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UAMS reopens three COVID-19 units as hospitalizations rise

The spike in virus patients at UAMS is concerning enough that the hospital has had to reopen three dedicated COVID-19 treatment units.

LITTLE ROCK, Ark. — For UAMS CEO Dr. Steppe Mette, the beginning of the summer was supposed to feel like a breath of fresh air.

"We thought at this point during the summer months, we would be seeing such a low level of COVID that people could relax, and we're seeing the opposite," Dr. Mette said. "It's pretty hard to understand why we are still in this place at this point."

But things have changed. COVID-19 cases continue to skyrocket across the Natural State.

The spike in COVID patients that UAMS is seeing is so big that they've had to reopen three dedicated COVID-19 treatment units. They were initially shut down at the beginning of the summer.

"Since June, we have started to gear up again," Dr. Mette said. "Now we have reestablished each one of the previous COVID units that we had."

THV11 was not allowed access into those COVID units Thursday because they're full. UAMS leaders said this was to keep us safe.

"Now we've established yet another critical care unit or ICU intensive care unit," Dr. Mette said. "That's new from what we did last spring."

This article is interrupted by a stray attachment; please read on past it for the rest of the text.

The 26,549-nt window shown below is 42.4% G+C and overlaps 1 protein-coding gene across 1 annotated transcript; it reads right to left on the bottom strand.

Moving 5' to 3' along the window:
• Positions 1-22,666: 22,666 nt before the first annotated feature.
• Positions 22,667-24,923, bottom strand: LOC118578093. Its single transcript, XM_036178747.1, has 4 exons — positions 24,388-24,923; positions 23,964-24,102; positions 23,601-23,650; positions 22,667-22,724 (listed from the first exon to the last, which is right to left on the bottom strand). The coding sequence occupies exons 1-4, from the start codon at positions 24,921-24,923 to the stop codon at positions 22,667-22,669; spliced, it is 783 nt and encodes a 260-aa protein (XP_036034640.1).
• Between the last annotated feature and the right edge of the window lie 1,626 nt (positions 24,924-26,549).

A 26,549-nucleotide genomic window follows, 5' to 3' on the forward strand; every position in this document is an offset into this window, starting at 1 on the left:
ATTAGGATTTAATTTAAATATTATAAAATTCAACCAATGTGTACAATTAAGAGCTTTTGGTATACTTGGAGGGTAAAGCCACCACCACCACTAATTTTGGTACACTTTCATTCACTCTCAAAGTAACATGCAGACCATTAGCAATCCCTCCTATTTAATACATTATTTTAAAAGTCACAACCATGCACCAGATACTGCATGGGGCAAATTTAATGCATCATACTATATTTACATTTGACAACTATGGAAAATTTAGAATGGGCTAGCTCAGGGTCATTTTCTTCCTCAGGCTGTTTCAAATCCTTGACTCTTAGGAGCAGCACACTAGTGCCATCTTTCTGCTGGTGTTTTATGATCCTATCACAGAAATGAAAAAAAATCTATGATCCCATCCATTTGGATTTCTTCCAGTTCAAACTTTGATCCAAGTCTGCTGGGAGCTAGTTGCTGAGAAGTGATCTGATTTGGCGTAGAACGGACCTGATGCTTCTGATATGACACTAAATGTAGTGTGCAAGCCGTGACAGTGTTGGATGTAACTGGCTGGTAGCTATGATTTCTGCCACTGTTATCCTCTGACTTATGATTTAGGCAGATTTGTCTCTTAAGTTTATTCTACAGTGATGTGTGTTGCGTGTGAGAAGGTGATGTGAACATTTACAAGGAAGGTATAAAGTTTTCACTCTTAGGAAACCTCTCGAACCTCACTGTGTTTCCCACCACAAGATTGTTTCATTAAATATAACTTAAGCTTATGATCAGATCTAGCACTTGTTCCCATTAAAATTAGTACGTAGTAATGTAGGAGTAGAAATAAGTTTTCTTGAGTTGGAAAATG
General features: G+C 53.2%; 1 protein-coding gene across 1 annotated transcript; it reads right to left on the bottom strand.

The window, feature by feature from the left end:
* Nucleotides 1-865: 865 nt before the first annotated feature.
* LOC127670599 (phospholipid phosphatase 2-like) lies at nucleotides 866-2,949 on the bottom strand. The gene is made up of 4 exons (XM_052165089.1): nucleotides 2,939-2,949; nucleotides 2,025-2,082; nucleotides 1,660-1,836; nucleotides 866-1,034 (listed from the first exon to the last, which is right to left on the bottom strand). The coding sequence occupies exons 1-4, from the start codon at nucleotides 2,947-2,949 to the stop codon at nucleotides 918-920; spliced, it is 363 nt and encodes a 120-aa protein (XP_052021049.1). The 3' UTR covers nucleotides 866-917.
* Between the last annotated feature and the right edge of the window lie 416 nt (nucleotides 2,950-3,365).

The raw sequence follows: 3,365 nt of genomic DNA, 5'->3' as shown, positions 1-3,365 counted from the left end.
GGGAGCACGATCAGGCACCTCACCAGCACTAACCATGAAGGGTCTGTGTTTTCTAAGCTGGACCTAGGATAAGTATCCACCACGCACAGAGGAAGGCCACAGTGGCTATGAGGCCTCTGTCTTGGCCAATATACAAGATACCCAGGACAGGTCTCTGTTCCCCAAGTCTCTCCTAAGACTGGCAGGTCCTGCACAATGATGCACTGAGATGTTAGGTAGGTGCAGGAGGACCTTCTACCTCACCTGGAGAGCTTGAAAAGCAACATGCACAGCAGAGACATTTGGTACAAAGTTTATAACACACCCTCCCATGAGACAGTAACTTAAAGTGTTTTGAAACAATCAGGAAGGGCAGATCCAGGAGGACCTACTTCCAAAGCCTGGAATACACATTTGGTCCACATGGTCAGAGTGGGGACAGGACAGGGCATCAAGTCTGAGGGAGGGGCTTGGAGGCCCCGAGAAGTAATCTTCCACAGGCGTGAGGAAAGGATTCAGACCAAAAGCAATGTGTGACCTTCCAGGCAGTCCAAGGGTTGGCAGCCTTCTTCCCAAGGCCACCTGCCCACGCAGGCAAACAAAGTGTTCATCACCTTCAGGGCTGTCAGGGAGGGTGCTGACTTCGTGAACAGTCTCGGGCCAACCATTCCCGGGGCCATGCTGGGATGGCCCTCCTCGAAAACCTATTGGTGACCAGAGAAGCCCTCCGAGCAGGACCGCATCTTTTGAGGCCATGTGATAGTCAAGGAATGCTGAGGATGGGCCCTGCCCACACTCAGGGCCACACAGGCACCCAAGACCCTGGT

What hasn't changed from last spring is the number of people admitted who aren't vaccinated. Last spring no one had the vaccine, and there isn't a big difference from what UAMS was seeing then.

"85 to 90% of those patients with COVID admitted to UAMS have not been vaccinated or not fully vaccinated," Dr. Mette said.

It's a cycle they were hoping Arkansas would have broken by now – leaving those working face to face with these patients more exhausted than ever.

It's also leaving patients discharged upset they ever had to go.

"I think regret really is a pretty common theme amongst the patients who have not been vaccinated," Dr. Mette said.

Dr. Mette says there's a lot of feeling and emotions his team is working through as the units – frustration, disbelief, anger.

But he says they're also experiencing pride. This is a situation they've been in before, and one they eventually know will come to an end.

"We know that there is the end of the tunnel. We don't see the light yet, we know it's there," Dr. Mette said. "We've been through this already, we're confident that we'll get through it, we just don't know when that's going to be."